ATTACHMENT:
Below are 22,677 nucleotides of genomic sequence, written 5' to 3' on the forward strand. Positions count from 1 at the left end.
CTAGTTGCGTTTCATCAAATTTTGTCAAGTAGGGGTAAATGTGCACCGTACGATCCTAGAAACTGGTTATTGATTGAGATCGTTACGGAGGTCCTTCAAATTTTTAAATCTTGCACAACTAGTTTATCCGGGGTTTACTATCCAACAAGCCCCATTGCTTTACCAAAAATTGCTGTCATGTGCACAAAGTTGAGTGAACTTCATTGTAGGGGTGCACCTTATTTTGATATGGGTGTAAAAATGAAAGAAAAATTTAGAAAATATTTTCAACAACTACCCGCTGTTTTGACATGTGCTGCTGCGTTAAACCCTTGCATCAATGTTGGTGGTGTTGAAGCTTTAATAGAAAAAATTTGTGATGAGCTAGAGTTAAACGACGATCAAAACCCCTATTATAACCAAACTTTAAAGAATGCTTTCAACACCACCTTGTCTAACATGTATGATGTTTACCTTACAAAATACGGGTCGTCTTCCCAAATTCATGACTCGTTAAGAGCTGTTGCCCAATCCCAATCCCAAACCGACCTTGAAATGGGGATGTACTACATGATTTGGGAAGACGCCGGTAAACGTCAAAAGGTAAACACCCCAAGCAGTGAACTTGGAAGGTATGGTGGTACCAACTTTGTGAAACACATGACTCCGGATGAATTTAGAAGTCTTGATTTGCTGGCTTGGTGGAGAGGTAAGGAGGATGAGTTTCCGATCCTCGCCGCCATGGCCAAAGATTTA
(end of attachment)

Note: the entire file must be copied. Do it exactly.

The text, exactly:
Below are 22,677 nucleotides of genomic sequence, written 5' to 3' on the forward strand. Positions count from 1 at the left end.
CTAGTTGCGTTTCATCAAATTTTGTCAAGTAGGGGTAAATGTGCACCGTACGATCCTAGAAACTGGTTATTGATTGAGATCGTTACGGAGGTCCTTCAAATTTTTAAATCTTGCACAACTAGTTTATCCGGGGTTTACTATCCAACAAGCCCCATTGCTTTACCAAAAATTGCTGTCATGTGCACAAAGTTGAGTGAACTTCATTGTAGGGGTGCACCTTATTTTGATATGGGTGTAAAAATGAAAGAAAAATTTAGAAAATATTTTCAACAACTACCCGCTGTTTTGACATGTGCTGCTGCGTTAAACCCTTGCATCAATGTTGGTGGTGTTGAAGCTTTAATAGAAAAAATTTGTGATGAGCTAGAGTTAAACGACGATCAAAACCCCTATTATAACCAAACTTTAAAGAATGCTTTCAACACCACCTTGTCTAACATGTATGATGTTTACCTTACAAAATACGGGTCGTCTTCCCAAATTCATGACTCGTTAAGAGCTGTTGCCCAATCCCAATCCCAAACCGACCTTGAAATGGGGATGTACTACATGATTTGGGAAGACGCCGGTAAACGTCAAAAGGTAAACACCCCAAGCAGTGAACTTGGAAGGTATGGTGGTACCAACTTTGTGAAACACATGACTCCGGATGAATTTAGAAGTCTTGATTTGCTGGCTTGGTGGAGAGGTAAGGAGGATGAGTTTCCGATCCTCGCCGCCATGGCCAAAGATTTA